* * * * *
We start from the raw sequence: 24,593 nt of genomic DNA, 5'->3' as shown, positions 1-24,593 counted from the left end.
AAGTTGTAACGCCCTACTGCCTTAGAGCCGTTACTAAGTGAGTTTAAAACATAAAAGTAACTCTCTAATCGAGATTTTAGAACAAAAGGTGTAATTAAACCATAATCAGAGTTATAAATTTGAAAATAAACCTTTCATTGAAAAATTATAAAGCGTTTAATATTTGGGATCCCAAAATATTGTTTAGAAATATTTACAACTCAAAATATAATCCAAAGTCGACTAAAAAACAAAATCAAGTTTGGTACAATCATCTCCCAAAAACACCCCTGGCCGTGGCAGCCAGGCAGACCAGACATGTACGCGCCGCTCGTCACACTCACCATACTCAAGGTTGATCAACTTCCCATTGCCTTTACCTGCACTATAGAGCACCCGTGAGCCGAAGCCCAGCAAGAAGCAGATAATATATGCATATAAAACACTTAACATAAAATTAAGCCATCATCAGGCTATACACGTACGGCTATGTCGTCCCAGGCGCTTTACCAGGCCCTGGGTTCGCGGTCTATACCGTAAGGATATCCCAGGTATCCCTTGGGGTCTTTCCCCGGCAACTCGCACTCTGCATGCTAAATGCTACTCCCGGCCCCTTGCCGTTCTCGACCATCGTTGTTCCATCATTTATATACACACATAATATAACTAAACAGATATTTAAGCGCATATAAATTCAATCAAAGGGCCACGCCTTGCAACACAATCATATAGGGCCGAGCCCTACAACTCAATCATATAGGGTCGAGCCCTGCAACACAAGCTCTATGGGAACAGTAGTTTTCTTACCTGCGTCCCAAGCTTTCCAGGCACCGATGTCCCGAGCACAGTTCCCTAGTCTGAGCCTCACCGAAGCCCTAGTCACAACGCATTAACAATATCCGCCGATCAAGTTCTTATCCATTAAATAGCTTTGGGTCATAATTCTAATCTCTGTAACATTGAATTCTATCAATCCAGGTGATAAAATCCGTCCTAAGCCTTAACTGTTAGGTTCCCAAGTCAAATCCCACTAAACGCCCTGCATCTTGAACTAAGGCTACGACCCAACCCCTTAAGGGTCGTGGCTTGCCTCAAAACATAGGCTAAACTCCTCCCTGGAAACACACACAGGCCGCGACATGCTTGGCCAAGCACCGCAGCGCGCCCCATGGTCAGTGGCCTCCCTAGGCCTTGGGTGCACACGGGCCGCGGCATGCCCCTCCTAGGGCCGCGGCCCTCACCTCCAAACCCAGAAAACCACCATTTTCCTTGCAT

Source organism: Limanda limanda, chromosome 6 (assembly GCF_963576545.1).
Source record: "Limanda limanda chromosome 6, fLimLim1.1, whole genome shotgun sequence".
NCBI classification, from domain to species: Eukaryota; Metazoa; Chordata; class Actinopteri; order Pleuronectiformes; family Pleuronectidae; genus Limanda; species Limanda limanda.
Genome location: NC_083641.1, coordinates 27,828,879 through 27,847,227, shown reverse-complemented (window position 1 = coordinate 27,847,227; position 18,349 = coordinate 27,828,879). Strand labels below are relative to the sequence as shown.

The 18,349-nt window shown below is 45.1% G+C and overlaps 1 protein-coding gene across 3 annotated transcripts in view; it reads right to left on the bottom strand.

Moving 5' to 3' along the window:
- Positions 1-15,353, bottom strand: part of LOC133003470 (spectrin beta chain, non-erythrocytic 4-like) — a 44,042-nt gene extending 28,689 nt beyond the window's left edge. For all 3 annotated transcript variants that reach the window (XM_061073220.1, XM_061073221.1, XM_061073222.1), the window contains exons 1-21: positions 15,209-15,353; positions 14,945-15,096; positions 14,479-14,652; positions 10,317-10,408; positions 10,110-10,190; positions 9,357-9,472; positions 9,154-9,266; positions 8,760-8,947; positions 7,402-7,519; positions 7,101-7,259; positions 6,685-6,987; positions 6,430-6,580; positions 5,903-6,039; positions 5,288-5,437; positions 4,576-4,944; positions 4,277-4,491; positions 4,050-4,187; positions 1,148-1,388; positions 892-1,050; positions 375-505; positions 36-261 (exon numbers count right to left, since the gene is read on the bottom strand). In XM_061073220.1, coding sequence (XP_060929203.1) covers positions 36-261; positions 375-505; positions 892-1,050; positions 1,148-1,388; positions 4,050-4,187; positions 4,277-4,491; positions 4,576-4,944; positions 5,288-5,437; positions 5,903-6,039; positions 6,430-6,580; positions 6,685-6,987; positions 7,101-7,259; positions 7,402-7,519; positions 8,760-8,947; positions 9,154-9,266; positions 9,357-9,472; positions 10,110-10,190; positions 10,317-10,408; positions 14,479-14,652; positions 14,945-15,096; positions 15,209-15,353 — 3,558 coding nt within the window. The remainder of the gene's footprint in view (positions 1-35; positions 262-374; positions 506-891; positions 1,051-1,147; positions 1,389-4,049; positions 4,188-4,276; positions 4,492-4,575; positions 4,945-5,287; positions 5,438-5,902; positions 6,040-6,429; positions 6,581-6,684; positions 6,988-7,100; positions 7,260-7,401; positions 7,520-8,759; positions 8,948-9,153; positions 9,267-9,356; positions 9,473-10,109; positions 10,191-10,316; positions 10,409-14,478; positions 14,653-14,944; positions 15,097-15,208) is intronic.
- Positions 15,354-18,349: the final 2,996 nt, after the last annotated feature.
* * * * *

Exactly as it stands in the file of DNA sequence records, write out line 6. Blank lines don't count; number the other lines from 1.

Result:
Genome location: NC_083641.1, coordinates 27,828,879 through 27,847,227, shown reverse-complemented (window position 1 = coordinate 27,847,227; position 18,349 = coordinate 27,828,879). Strand labels below are relative to the sequence as shown.